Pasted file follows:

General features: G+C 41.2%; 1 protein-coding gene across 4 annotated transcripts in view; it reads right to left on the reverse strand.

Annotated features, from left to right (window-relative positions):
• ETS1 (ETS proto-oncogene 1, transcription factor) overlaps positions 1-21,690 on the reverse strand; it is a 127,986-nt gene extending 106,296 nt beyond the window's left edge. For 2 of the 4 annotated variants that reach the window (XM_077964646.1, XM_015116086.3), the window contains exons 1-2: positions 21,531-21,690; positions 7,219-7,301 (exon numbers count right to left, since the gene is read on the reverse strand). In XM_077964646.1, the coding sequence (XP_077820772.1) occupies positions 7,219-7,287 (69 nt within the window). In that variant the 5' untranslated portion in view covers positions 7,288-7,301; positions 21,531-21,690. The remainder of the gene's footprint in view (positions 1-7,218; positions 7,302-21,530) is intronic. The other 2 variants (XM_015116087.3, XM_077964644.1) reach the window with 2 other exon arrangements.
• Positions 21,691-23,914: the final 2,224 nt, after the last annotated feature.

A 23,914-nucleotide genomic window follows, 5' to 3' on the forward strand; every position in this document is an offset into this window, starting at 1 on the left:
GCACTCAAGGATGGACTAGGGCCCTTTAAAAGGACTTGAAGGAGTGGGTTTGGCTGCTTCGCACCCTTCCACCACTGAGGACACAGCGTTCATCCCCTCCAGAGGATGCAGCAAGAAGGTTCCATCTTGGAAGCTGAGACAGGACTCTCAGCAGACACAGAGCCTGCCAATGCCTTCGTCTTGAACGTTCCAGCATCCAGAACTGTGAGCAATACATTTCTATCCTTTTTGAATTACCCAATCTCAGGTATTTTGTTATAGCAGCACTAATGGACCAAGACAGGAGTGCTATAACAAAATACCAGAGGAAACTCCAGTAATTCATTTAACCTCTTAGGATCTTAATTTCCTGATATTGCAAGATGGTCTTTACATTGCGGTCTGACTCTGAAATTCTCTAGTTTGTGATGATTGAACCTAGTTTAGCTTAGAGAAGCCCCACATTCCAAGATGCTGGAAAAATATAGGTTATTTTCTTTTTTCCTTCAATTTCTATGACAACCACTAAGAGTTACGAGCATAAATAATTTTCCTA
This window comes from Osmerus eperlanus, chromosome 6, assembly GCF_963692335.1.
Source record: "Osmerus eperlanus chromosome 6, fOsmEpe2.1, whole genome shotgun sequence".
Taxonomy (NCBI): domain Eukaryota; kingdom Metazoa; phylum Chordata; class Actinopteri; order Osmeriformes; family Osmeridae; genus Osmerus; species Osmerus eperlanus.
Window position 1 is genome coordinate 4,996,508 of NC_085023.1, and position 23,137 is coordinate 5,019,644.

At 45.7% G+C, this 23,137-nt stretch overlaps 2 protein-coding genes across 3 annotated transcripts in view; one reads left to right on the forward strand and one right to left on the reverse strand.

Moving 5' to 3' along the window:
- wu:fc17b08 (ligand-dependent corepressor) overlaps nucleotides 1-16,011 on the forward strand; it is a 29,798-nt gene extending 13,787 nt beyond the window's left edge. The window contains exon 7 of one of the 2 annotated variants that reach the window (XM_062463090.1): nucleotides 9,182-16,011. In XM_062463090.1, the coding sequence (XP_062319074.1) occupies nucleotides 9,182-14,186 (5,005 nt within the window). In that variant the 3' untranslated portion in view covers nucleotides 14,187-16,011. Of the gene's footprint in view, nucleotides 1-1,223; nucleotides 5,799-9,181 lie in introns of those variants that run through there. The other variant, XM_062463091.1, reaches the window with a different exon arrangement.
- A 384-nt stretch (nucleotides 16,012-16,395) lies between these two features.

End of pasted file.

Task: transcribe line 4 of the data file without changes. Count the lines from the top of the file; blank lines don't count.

• Positions 21,691-23,914: the final 2,224 nt, after the last annotated feature.